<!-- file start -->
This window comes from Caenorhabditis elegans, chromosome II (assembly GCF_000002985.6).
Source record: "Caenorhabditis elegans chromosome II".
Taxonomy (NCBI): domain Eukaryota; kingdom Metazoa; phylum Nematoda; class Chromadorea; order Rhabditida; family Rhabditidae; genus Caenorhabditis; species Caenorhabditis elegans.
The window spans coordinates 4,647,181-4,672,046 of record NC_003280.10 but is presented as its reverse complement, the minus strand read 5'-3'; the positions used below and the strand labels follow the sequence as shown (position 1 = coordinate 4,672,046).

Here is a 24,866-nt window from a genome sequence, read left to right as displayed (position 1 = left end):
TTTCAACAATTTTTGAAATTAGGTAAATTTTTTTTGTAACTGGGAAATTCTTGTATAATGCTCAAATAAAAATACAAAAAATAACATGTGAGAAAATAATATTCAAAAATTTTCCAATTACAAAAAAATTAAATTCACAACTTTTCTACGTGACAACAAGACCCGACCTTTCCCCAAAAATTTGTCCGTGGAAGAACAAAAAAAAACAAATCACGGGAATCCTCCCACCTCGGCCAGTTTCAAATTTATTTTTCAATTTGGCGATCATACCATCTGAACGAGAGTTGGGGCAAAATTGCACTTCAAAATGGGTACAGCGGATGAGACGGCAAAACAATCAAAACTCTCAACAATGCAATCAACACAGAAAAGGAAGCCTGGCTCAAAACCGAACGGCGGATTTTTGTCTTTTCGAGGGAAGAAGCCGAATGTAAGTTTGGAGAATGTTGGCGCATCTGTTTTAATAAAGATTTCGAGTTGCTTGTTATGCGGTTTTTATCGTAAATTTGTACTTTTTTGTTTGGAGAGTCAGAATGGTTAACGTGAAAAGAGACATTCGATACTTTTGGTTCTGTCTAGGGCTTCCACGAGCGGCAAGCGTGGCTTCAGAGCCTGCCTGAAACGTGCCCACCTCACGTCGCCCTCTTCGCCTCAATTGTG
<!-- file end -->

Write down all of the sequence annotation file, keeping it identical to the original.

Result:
This window comes from Caenorhabditis elegans, chromosome II (assembly GCF_000002985.6).
Source record: "Caenorhabditis elegans chromosome II".
Taxonomy (NCBI): domain Eukaryota; kingdom Metazoa; phylum Nematoda; class Chromadorea; order Rhabditida; family Rhabditidae; genus Caenorhabditis; species Caenorhabditis elegans.
The window spans coordinates 4,647,181-4,672,046 of record NC_003280.10 but is presented as its reverse complement, the minus strand read 5'-3'; the positions used below and the strand labels follow the sequence as shown (position 1 = coordinate 4,672,046).

Here is a 24,866-nt window from a genome sequence, read left to right as displayed (position 1 = left end):
TTTCAACAATTTTTGAAATTAGGTAAATTTTTTTTGTAACTGGGAAATTCTTGTATAATGCTCAAATAAAAATACAAAAAATAACATGTGAGAAAATAATATTCAAAAATTTTCCAATTACAAAAAAATTAAATTCACAACTTTTCTACGTGACAACAAGACCCGACCTTTCCCCAAAAATTTGTCCGTGGAAGAACAAAAAAAAACAAATCACGGGAATCCTCCCACCTCGGCCAGTTTCAAATTTATTTTTCAATTTGGCGATCATACCATCTGAACGAGAGTTGGGGCAAAATTGCACTTCAAAATGGGTACAGCGGATGAGACGGCAAAACAATCAAAACTCTCAACAATGCAATCAACACAGAAAAGGAAGCCTGGCTCAAAACCGAACGGCGGATTTTTGTCTTTTCGAGGGAAGAAGCCGAATGTAAGTTTGGAGAATGTTGGCGCATCTGTTTTAATAAAGATTTCGAGTTGCTTGTTATGCGGTTTTTATCGTAAATTTGTACTTTTTTGTTTGGAGAGTCAGAATGGTTAACGTGAAAAGAGACATTCGATACTTTTGGTTCTGTCTAGGGCTTCCACGAGCGGCAAGCGTGGCTTCAGAGCCTGCCTGAAACGTGCCCACCTCACGTCGCCCTCTTCGCCTCAATTGTG